[Date Prev][Date Next][Thread Prev][Thread Next][Date Index][Thread Index]

[APD] Driftwood wants to float

Hello Randy,
                   Most pieces of driftwood purchased in stores are affixed to a piece of slate. Driftwoods from Africa and Malaysia are also available however these woods do not float and so are not attached to slate. IME, the slate used is never heavy enough to actually sink the wood, I believe it is intended to hold the wood upright in whatever position the person who screwed it on thought would be most attractive/saleable. In order to keep the wood from floating, one must either remove the slate and replace with a larger piece (one heavy enough to drag your driftwood to the bottom) or soak the wood in some other container until it is waterlogged. I suggest soaking your wood anyway because this will allow most of the tannins to escape. Tannin is relatively harmless to fish as far as I know (standard disclaimers) but it will make the water in your tank turn a tea color (black tea that is, without milk) There are problems with using a larger piece of slate. Depending on the size of the piece of slate needed, much of your substrate will be covered. The slate can obviously be put in the tank under your gravel etc. as well but the depth of substrate available for root growth will be lessened. One must also be very careful with creating dead spots in the gravel under the slate. Not to mention the amount of caution nessasary when moving or removing the piece as the wood is liable to be slippery and if you drop a large piece of stone like that into a glass tank the results will be unfortunate. I have had the same 55 gallon barrel for many years. (Originally held olives from Greece. Be careful what you soak your wood in as things other than water will also soak into your wood and then be transferred to your tank.) I often tie some old sand filled plastic weights, do not use cast weights, to a piece of wood and leave it in the barrel until it is waterlogged. Change the water occasionally in whatever container you use and cover with something to keep sun and bugs out, mine has a screw on lid. I have also had success with Rubbermaid tubs although the tops bow out something fierce and it is often difficult to get the lid on. IME, putting a ratcheting or cambuckle strap around the top of the tub and snugging it up before you fill with water will alleviate most problems of this nature. If you decide to screw anything onto your wood, always use the heaviest gauge of stainless steel screw possible. This will insure that the slate will not fall off while moving the wood (see above) as a result of cheap screws that rusted away during their time in the water. Stainless steel will not put any heavy metals or other nasties in your tank that might come from those cheap screws. If you decide to use something other than slate to hold your wood down, make sure it will not dissolve over time and create problems with pH. ( limestone, etc. ) Driftwood is a very attractive home for fish and plants in the aquarium. I have been enjoying it since shortly after setting up my first tank. I hope this answer to your question will help you enjoy driftwood as well.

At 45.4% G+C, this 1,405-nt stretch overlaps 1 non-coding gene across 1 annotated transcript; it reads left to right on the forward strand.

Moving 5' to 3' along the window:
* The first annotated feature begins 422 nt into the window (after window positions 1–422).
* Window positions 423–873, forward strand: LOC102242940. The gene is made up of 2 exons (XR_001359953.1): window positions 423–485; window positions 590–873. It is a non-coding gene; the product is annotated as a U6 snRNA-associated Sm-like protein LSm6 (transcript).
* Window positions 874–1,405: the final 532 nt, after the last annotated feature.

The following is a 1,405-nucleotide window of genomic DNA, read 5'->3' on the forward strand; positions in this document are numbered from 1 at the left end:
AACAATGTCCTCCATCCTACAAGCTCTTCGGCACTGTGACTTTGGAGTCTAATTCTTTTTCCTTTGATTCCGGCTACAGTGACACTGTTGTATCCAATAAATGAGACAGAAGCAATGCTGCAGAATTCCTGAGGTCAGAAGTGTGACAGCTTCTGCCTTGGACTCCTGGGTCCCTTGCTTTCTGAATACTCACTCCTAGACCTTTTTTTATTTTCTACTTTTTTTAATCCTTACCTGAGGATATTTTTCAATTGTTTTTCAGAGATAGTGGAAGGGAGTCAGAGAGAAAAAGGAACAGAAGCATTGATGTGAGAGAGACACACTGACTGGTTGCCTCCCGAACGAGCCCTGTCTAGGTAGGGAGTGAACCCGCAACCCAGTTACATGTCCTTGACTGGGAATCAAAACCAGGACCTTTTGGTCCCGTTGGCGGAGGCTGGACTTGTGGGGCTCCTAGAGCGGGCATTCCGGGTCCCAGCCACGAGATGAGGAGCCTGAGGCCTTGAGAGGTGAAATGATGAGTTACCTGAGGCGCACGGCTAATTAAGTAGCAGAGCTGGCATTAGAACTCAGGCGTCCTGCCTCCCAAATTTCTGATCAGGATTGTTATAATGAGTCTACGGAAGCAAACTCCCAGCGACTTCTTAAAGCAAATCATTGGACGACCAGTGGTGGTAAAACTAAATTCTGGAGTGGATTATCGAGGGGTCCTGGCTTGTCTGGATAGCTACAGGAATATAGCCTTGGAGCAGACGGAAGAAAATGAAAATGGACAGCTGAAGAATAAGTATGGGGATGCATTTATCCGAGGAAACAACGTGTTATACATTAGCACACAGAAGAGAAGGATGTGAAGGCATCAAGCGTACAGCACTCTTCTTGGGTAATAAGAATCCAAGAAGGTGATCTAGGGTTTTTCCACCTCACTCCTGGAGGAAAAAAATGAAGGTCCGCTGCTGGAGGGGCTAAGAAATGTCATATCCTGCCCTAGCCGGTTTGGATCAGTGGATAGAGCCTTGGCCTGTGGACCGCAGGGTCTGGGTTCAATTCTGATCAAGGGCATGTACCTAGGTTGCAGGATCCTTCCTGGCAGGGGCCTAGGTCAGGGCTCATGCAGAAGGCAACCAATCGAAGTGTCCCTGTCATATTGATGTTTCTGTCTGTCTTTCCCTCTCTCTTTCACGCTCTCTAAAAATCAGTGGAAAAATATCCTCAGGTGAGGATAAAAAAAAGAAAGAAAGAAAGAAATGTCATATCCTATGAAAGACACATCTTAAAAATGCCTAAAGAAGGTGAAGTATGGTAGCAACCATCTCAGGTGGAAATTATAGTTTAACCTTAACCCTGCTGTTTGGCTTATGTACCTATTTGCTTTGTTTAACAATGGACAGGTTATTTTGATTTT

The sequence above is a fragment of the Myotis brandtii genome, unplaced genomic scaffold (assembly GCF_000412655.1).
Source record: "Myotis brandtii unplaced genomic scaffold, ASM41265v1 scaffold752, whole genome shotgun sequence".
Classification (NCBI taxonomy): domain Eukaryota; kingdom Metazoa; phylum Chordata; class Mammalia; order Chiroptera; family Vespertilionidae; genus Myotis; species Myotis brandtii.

Aquatic-Plants mailing list
Aquatic-Plants at actwin_com